It is also notable that in two cases, the verification was granted one day after the creation of the malicious application.
Figure 2: "Verified publisher" information in Azure AD API response.
Figure 3: App info details for a malicious app, "Single Sign-on (SSO)". The app creation date is one day before the publisher was verified (impersonated organization's domain name is redacted).
The threat actors also registered and added a domain with a name resembling the impersonated organization's domain. In two cases, the top level domain of choice for the threat actors was ".events".
The application authorization request is proliferated via personalized ".html" and ".htm" files, which are linked to the application consent screen. We have redacted the user information from the file name for privacy reasons.
Figure 4: Example of the personalization in the file name (user information is redacted).
By using a variety of tactics, users and organizations have been tricked into granting permission for these malicious apps without fully scrutinizing the permissions.
Impersonation of popular SaaS apps by malicious verified publishers
We have observed these malicious verified publishers impersonating popular apps, such as Single-Sign On (SSO), using lookalike app icons, app names and reply-to URLs.
Two of the observed malicious apps have the following extensive delegated scopes/permissions:
An additional detected app has the following additional delegated scopes with even greater potential for harm within organizations:
Two of the malicious cloud applications are named "Single Sign On (SSO)", while the third is named "Meeting". They use an outdated version of the well-recognized Zoom icon and redirect to Zoom-resembling URLs, as well as a genuine Zoom domain, to increase their credibility. However, Zoom Video Communications was not directly impersonated as a publisher, and we have not observed any apps using the Zoom name.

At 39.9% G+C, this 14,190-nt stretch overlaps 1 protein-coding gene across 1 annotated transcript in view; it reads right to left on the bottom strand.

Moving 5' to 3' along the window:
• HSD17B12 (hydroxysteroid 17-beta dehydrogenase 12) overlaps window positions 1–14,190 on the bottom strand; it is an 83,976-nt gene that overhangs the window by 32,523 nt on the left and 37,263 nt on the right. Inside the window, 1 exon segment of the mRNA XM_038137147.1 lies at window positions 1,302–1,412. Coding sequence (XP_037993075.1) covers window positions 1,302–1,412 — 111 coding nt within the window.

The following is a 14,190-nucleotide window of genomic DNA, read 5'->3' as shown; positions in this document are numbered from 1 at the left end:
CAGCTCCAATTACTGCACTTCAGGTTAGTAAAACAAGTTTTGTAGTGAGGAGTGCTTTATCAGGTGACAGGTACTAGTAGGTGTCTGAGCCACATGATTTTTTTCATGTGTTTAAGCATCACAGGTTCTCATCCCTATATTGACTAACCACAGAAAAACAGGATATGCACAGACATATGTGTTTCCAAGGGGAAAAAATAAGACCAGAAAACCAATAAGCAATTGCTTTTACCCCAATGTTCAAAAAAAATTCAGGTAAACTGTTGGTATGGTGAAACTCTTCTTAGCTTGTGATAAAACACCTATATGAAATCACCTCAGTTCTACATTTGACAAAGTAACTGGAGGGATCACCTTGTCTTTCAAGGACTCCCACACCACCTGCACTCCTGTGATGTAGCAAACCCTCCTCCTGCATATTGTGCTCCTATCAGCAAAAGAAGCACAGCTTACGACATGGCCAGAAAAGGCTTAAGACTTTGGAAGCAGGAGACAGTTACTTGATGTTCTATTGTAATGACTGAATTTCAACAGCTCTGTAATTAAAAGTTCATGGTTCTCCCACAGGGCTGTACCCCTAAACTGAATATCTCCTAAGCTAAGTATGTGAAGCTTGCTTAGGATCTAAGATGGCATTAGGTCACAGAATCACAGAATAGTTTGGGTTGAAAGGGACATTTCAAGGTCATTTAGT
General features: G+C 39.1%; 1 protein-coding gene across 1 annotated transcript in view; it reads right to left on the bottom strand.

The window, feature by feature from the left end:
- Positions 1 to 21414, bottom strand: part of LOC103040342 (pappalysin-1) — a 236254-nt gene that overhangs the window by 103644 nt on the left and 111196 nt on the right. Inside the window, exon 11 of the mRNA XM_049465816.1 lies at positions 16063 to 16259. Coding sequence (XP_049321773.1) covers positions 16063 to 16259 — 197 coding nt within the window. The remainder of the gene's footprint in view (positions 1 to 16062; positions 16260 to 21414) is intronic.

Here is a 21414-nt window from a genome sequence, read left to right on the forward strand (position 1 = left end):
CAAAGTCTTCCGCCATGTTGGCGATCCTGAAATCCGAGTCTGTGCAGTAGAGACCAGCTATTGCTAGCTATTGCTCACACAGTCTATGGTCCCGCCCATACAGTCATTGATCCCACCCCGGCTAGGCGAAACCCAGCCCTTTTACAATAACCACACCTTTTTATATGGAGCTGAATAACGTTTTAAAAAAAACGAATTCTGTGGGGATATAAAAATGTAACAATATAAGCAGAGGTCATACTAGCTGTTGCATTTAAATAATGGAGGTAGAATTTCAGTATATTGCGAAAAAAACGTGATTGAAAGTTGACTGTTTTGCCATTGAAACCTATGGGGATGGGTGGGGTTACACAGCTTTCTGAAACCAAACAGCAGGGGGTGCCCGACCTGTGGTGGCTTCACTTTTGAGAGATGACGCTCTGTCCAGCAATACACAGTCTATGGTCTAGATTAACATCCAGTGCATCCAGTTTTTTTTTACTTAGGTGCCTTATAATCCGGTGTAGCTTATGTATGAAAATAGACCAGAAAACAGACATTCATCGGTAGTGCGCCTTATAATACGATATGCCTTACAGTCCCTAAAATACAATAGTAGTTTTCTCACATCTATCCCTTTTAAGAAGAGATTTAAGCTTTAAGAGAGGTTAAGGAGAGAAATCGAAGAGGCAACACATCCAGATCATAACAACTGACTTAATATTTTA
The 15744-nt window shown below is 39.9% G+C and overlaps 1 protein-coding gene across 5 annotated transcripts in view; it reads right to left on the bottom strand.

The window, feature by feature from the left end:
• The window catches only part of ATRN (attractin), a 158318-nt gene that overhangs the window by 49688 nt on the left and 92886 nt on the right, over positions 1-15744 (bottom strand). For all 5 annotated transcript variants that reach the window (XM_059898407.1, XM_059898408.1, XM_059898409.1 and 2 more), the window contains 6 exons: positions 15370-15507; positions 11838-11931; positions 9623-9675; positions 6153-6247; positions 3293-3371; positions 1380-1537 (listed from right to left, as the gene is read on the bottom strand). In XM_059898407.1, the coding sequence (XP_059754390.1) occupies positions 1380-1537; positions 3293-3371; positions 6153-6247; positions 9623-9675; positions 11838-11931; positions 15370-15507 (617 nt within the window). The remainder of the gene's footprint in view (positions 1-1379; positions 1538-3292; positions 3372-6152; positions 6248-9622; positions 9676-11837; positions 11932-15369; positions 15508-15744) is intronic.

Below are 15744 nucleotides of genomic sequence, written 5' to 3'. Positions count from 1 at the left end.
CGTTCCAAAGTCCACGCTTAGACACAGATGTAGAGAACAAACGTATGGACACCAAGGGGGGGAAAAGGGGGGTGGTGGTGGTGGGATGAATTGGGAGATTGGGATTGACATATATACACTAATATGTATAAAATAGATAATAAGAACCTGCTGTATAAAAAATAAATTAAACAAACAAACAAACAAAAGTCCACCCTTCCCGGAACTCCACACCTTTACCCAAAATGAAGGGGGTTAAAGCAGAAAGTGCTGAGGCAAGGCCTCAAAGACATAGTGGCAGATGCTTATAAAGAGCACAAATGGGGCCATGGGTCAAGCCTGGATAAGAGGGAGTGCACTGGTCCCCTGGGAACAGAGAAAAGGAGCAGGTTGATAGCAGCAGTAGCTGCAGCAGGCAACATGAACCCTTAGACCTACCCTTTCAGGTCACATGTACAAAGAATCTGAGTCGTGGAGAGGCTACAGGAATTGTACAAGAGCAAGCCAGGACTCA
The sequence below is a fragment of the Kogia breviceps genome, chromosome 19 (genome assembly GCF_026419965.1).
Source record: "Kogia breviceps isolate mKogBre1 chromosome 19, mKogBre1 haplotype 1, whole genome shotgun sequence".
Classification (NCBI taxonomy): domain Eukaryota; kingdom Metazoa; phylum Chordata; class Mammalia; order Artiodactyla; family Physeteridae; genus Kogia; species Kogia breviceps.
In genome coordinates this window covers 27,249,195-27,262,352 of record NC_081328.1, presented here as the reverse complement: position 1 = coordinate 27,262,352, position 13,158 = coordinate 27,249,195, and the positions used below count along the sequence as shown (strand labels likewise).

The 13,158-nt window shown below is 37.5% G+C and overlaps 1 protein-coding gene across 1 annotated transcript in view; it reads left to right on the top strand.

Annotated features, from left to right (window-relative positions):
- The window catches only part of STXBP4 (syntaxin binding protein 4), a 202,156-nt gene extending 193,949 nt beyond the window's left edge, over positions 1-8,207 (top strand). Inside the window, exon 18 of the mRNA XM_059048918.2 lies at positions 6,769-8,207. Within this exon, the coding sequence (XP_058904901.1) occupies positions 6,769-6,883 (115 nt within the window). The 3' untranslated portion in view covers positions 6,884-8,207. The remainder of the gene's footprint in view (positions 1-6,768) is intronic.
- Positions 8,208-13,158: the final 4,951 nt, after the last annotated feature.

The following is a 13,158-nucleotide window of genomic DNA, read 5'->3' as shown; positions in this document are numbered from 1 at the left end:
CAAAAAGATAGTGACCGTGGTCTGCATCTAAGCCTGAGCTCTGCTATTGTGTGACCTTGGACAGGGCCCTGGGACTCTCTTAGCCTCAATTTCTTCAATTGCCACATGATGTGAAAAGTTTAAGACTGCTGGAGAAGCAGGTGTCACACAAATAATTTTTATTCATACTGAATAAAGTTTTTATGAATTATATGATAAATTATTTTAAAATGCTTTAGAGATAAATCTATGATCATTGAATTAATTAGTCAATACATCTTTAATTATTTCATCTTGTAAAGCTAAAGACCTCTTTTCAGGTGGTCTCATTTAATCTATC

Here are some examples of the user consent requests for the malicious apps.
Figure 5a: Authorization request and app scopes for malicious app, "Single Sign-on (SSO)" (publisher name is redacted).
Figure 5b: App info details for the same malicious app, "Single Sign-on (SSO)" (impersonated organization's domain name is redacted).
Figure 5c: Authorization request and app scopes for malicious app, "Meeting" (publisher name is redacted).
Figure 5d: App info details for the same malicious app, "Meeting" (impersonated organization's domain name is redacted).
We have observed a legitimate domain being added to the list of reply URLs in the later stages of this campaign.
Figure 6: Reply URLs used for one of the malicious apps, including a legitimate Zoom domain.
For more information on how Proofpoint can help protect your organization against these and other cloud threats, please check out our cloud security resources.